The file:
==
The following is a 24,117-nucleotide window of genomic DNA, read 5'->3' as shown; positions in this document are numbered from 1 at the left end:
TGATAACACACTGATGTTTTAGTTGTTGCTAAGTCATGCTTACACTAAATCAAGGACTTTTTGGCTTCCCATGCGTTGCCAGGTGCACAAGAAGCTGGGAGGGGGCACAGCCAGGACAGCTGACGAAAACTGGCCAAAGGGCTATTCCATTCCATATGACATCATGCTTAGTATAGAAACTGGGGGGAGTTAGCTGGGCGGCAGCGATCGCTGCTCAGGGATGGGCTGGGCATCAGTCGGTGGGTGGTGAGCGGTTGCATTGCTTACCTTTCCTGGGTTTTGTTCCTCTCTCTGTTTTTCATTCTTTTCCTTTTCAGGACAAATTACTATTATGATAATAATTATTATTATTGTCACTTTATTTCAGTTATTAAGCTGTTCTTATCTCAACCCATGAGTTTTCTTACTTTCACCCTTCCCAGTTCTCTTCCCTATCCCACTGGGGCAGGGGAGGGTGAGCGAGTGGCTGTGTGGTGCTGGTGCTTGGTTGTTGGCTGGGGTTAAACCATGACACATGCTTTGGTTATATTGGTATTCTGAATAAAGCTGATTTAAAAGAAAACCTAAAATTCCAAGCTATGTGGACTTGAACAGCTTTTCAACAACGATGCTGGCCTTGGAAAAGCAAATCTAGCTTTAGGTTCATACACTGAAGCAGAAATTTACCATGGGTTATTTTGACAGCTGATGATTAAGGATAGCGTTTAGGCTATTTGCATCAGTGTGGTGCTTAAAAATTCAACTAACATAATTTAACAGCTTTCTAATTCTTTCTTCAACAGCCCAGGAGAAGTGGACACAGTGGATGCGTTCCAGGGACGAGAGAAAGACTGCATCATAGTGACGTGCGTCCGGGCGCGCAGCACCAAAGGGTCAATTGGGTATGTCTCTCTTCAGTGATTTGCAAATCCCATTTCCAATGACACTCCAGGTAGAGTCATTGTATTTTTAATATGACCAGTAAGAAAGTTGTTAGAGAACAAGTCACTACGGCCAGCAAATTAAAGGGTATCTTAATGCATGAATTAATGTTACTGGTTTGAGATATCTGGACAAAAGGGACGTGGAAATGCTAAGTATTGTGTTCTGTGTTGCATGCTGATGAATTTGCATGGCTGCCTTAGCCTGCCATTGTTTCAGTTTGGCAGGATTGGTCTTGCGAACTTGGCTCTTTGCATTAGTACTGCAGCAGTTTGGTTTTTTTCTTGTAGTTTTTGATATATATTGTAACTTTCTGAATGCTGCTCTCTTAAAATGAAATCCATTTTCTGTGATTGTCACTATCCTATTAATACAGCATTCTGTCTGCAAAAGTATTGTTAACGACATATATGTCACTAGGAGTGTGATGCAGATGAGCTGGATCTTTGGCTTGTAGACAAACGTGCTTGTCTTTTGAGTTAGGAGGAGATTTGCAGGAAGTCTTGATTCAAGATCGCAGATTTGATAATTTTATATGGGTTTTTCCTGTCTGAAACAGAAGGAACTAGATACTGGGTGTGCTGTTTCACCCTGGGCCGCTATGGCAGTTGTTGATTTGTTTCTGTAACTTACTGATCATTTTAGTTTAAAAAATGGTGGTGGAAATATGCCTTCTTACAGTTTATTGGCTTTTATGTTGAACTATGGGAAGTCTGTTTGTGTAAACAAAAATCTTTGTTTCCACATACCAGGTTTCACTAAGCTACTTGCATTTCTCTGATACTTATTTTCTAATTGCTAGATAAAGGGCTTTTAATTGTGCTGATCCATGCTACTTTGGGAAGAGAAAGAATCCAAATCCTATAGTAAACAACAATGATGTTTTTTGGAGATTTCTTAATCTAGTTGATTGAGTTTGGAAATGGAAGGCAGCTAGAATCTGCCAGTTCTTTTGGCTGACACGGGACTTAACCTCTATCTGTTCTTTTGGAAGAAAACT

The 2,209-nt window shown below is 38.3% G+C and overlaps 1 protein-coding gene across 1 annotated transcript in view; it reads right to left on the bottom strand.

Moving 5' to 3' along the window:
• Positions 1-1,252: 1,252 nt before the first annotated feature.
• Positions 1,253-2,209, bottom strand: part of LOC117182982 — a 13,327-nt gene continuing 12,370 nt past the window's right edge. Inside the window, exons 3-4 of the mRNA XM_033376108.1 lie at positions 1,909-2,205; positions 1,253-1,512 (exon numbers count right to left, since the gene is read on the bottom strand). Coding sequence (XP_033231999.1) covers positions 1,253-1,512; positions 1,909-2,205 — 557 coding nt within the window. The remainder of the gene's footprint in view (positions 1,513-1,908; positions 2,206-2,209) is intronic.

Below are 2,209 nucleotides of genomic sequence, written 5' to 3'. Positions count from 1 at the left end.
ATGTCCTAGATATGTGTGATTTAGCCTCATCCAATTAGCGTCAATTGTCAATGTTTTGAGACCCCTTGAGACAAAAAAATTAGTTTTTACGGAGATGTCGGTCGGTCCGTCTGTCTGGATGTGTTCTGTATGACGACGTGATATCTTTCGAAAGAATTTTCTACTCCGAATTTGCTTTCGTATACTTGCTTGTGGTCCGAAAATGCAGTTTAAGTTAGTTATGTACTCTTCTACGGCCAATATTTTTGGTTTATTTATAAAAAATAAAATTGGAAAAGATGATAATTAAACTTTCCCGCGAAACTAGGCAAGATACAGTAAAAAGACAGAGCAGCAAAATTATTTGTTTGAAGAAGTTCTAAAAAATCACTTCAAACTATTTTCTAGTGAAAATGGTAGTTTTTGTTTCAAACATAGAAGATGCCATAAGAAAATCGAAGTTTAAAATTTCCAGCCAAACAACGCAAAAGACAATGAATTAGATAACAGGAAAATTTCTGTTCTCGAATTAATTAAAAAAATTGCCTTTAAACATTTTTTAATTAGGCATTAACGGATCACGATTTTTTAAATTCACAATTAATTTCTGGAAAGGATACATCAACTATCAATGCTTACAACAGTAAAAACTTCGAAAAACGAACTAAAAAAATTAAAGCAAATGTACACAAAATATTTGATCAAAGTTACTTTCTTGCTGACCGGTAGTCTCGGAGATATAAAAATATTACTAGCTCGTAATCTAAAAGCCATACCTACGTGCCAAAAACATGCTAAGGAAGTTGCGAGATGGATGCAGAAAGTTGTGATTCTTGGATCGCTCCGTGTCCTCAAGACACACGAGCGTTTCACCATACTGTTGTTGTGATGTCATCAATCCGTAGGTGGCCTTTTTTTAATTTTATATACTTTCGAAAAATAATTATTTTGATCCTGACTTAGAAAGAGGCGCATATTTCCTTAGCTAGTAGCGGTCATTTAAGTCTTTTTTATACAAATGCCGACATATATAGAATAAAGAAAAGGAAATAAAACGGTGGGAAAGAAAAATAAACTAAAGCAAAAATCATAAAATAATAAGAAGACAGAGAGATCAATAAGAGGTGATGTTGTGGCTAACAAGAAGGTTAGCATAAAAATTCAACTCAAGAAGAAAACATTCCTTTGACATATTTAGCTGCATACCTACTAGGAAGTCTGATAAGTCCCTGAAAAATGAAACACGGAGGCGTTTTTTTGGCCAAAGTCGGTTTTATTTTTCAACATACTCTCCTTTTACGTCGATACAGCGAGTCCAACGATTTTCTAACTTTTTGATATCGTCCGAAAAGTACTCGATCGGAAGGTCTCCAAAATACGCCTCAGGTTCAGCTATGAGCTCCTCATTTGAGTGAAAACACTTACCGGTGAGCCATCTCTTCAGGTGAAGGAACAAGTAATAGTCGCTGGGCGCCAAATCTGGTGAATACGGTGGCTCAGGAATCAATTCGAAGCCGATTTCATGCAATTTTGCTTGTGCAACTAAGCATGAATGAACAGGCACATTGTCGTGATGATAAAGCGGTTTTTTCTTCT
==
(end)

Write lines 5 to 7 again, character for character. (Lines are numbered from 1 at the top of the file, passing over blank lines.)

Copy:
• Positions 1-1,252: 1,252 nt before the first annotated feature.
• Positions 1,253-2,209, bottom strand: part of LOC117182982 — a 13,327-nt gene continuing 12,370 nt past the window's right edge. Inside the window, exons 3-4 of the mRNA XM_033376108.1 lie at positions 1,909-2,205; positions 1,253-1,512 (exon numbers count right to left, since the gene is read on the bottom strand). Coding sequence (XP_033231999.1) covers positions 1,253-1,512; positions 1,909-2,205 — 557 coding nt within the window. The remainder of the gene's footprint in view (positions 1,513-1,908; positions 2,206-2,209) is intronic.

Below are 2,209 nucleotides of genomic sequence, written 5' to 3'. Positions count from 1 at the left end.